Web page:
19 ft 3 in (5.87 m) 26 ft 6 in (8.08 m) inc. rear steering wheels
Width 9 ft 5 in (2.87 m)
8 ft 3 in (2.51 m) to top of hull 10 ft 2 in (3.10 m) to top of turret
Crew (Projected) 6
(Projected) Various suggestions of Maxim, Hotchkiss, Lewis, or Madsen machine guns
Engine Foster-Daimler Knight sleeve valve petrol 105 hp (78 kW)
Power/weight 6 hp/tonne
Transmission Two-speed forwards, one reverse final drive by Renolds chains
Speed 2 mph (3.2 km/h)
1 Number 1 Lincoln Machine
Number 1 Lincoln Machine
The No1 Lincoln Machine, with lengthened Bullock tracks and Creeping Grip tractor suspension, September 1915
Work on Little Willie's predecessor was begun in July 1915 by the
Landships Committee to meet Great Britain's requirement in World War I
for an armoured combat vehicle able to cross a 8-foot (2.4 m)
trench. After several other projects with single and triple tracks had
failed, on 22 July William Ashbee Tritton, director of the
agricultural machinery company William Foster & Company of
Lincoln, was given the contract to develop a "Tritton Machine" with
two tracks. It had to make use of the track assemblies - lengthened
tracks and suspension elements (seven road wheels instead of four) -
purchased as fully built units from the Bullock Creeping Grip Tractor
Company in Chicago.
On 11 August actual construction began; on 16 August Tritton decided
to fit a wheeled tail to assist in steering. On 9 September the Number
1 Lincoln Machine, as the prototype was then known, made its first
test run in the yard of the Wellington Foundry. It soon became clear
that the track profiles were so flat that ground resistance during a
turn was excessive. To solve this, the suspension was changed so that
the bottom profile was more curved. Then the next problem showed up:
when crossing a trench the track sagged and then would not fit the
wheels again and jammed. The tracks were also not up to carrying the
weight of the vehicle (about 16 tons). Tritton and Lieutenant Walter
Gordon Wilson tried several types of alternative track design,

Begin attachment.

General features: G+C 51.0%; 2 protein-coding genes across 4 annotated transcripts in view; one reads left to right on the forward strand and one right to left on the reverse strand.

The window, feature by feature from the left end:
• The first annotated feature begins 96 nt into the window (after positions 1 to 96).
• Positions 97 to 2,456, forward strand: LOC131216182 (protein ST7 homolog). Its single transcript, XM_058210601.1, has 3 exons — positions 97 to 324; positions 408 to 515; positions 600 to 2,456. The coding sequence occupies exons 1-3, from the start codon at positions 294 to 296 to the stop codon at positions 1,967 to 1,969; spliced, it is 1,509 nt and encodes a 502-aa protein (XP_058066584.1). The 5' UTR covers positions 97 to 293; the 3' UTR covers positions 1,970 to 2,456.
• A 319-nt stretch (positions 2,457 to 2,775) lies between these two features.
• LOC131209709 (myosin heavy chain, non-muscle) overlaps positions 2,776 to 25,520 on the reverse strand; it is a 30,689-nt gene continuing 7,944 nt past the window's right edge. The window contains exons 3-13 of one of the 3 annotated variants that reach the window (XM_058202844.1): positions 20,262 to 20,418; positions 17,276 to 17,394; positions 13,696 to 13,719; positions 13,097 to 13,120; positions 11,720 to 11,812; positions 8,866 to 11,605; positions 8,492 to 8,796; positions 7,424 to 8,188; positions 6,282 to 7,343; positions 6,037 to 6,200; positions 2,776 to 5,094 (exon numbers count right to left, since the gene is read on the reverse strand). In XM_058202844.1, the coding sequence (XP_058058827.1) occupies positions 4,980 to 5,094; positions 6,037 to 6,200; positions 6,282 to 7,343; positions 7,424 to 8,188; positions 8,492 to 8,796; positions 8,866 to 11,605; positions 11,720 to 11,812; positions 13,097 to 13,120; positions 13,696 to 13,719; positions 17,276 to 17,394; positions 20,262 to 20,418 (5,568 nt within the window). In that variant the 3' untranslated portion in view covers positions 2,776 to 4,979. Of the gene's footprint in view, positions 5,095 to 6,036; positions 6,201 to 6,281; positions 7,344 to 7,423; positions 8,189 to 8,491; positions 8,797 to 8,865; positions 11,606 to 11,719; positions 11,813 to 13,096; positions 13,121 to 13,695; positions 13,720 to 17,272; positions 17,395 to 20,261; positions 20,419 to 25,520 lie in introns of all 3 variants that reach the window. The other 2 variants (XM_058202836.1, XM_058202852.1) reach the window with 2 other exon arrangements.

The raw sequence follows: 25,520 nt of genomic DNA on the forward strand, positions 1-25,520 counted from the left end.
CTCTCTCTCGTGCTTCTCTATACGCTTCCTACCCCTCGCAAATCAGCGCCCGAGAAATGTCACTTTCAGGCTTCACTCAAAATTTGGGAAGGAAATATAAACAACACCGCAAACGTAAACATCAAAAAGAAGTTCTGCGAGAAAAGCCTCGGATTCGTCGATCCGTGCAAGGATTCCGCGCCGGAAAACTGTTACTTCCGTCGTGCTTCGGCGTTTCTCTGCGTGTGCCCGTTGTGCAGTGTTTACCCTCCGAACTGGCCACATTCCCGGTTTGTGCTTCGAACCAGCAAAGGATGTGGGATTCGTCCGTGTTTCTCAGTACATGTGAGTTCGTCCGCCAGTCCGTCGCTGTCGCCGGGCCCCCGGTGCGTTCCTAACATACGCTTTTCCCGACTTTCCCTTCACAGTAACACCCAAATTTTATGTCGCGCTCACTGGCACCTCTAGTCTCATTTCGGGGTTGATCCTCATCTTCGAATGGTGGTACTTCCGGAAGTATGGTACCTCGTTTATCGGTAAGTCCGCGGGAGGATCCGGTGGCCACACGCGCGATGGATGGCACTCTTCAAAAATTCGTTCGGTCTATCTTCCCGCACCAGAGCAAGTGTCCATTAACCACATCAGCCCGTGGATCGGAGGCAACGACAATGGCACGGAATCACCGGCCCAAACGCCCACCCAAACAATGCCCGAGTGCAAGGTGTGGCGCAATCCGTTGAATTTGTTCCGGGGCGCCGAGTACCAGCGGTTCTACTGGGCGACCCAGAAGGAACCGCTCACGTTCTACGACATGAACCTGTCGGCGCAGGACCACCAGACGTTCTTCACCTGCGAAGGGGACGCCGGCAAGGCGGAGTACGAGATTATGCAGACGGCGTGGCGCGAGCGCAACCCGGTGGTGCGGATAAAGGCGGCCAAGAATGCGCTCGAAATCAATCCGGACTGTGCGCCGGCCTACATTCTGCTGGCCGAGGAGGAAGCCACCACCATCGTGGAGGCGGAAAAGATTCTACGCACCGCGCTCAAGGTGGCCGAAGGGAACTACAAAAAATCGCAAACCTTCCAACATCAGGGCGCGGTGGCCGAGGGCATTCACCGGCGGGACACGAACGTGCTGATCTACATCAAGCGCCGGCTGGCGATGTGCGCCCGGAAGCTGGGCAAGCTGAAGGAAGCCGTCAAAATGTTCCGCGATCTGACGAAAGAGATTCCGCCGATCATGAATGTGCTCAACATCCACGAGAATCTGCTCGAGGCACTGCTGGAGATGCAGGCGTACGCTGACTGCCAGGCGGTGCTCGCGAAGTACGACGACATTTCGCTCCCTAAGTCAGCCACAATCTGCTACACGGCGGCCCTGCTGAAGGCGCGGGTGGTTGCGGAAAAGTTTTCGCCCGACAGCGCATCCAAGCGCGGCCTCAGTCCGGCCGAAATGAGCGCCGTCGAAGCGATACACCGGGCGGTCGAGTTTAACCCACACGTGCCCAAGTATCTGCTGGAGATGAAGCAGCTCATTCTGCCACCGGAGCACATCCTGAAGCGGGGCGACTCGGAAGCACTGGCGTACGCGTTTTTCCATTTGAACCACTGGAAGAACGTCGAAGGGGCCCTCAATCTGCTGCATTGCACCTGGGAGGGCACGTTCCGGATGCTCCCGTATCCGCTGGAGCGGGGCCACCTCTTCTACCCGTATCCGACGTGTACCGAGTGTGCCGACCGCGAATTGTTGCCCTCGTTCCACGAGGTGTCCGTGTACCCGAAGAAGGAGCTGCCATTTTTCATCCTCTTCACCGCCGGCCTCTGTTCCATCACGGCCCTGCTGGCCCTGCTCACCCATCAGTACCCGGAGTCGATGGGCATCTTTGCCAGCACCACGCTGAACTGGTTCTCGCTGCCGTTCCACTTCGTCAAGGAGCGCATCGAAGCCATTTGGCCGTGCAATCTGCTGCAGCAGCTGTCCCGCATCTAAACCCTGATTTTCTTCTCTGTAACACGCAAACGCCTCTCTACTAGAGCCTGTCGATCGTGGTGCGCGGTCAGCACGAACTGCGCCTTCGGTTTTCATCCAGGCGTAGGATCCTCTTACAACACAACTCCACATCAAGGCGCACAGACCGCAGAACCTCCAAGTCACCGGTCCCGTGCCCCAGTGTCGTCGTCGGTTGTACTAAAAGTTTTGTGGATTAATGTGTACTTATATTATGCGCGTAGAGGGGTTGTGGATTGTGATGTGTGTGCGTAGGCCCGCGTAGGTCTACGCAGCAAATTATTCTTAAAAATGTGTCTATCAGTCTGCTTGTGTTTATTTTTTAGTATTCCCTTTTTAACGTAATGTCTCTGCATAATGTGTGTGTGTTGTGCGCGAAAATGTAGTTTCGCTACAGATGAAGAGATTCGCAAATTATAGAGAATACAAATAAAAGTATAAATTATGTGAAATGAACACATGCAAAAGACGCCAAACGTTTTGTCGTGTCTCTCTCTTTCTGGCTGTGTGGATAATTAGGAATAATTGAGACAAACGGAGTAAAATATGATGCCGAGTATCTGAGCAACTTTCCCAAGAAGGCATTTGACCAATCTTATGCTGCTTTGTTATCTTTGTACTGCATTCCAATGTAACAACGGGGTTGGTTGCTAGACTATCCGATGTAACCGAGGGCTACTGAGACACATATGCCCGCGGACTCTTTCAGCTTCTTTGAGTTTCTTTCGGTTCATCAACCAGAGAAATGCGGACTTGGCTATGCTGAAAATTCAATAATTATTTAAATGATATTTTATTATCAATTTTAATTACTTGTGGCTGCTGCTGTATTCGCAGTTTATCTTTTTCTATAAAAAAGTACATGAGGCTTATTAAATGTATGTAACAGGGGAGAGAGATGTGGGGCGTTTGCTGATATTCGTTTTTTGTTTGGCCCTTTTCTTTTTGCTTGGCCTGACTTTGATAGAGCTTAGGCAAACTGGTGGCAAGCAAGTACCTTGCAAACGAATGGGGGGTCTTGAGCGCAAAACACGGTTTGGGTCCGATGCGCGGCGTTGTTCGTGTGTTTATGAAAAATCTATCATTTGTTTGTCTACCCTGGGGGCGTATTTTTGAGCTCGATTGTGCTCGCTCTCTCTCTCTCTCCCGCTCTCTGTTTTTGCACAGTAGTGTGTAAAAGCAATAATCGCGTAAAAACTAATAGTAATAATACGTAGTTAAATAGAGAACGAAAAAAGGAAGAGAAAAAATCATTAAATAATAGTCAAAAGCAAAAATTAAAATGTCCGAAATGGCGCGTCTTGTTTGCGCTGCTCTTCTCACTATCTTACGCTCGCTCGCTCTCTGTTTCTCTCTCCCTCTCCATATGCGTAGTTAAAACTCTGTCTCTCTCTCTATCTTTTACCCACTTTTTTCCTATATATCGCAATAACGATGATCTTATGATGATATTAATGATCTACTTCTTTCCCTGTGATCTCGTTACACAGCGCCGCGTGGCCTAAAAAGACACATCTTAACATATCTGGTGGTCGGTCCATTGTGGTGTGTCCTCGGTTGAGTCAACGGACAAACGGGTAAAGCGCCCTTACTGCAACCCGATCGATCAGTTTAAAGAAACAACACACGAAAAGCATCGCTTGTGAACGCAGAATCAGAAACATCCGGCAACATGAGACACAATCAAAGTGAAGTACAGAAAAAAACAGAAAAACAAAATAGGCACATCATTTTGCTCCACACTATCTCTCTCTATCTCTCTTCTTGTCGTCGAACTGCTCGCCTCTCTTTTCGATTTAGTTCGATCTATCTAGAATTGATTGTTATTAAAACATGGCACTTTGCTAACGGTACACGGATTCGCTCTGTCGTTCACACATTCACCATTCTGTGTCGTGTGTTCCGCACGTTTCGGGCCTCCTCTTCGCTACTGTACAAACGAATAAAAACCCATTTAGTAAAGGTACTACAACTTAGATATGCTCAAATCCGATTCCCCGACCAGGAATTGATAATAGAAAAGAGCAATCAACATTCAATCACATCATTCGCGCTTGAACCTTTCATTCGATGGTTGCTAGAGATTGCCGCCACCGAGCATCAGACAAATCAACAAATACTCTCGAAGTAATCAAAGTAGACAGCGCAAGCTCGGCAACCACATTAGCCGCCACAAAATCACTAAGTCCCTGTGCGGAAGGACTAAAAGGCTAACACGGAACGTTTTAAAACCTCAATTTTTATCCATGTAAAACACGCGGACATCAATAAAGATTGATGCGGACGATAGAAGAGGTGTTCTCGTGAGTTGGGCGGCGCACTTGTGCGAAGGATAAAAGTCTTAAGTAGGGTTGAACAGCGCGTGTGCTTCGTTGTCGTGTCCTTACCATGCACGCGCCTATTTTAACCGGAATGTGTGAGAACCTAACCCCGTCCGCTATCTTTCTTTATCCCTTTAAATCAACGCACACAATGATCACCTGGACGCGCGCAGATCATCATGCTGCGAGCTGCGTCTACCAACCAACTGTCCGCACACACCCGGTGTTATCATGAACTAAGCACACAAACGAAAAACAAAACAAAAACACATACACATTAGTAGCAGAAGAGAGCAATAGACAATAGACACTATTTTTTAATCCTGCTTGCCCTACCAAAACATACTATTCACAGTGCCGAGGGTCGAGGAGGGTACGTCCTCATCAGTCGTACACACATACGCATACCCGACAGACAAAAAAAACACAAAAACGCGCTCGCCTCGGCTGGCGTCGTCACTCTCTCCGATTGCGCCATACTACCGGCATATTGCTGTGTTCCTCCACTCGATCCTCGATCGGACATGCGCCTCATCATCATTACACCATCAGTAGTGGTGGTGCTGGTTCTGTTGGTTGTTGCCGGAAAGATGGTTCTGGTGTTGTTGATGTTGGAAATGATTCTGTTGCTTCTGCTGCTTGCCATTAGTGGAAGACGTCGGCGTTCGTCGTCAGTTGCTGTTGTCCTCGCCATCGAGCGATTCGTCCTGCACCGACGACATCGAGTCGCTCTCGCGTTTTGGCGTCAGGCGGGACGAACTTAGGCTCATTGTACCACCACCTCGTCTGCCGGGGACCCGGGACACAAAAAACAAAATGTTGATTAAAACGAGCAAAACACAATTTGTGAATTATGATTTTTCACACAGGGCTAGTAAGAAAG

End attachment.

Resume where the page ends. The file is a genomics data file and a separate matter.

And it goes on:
including balatá belting and flat wire ropes. Tritton, on 22
September, devised a robust but outwardly crude system using pressed
steel plates riveted to cast links and incorporated guides to engage
on the inside of the track frame. The track frames as a whole were
connected to the main body by large spindles. This system was
unsprung, as the tracks were held firmly in place, able to move in
only one plane. This was a successful design and was used on all First
World War British tanks up to the Mark VIII, although it limited
The vehicle's 13 litre 105 bhp Daimler-Knight engine, gravity fed
by two petrol tanks, was at the back, leaving just enough room
beneath the turret. The prototype was fitted with a non-rotatable
dummy turret mounting a machine gun; a
Wilson was unhappy with the basic concept of the Number 1 Lincoln
Machine, and on 17 August suggested to Tritton the idea of using
tracks that ran all around the vehicle. With d'Eyncourt's approval
construction of an improved prototype began on 17 September. For this
second prototype (later known as "HMLS [His Majesty's Land Ship]
Centipede", and, later still, "Mother"), a rhomboid track frame was
fitted, taking the tracks up and over the top of the vehicle. The rear
steering wheels were retained in an improved form, but the idea of a
turret was abandoned and the main armament placed in side sponsons.
Number 1 Lincoln Machine was rebuilt with an extended (90 centimetres
longer) track up to 6 December 1915, but merely to test the new tracks
in Burton Park, near Lincoln; the second prototype was seen as much
more promising. The first was renamed Little Willie, the scabrous name
then commonly used by the British yellow press to mock the German
Imperial Crown Prince Wilhelm; Mother was for a time known as Big
Willie, after his father Emperor Wilhelm II of Germany. That same year
the cartoonist William Kerridge Haselden had made a popular comic
anti-German propaganda movie: The Adventures of Big and Little Willie.
^ The development of the similar French
^ Pullen, Richard (2007), The Landships of Lincoln (2nd ed.), Tucann,
p. 30, ISBN 978-1-873257-79-1, New arrival by Tritton out of
Light in weight but very strong.
All doing well, Thank you.
^ Fletcher, David (2004). British Mark I Tank, 1916. New Vanguard.
100. Oxford: Osprey Publishing. p. 6.
^ Fletcher (2001), p. 43.
^ Fletcher (2001), p. 41.
^ Smithers, A. J. (1 January 1986). A New Excalibur: The Development
Fletcher, David (2001). The British Tanks, 1915–1919. Marlborough: Crowood. ISBN 978-1-86126-400-8.
Wikimedia Commons has media related to Little Willie.
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World War I
Little Willie "Female" tank "Male" tank Mks I, II, III Mk IV Mk V Mk VI Mark VII Mk VIII Mk IX Medium Mk A "Whippet" Medium Mk B Medium Mk C Flying Elephant Killen-Strait Armoured Tractor Lancelot de Mole's proposal* (1912)
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Italics—experimental prototypes; * concept only
WWI Interwar WWII Cold W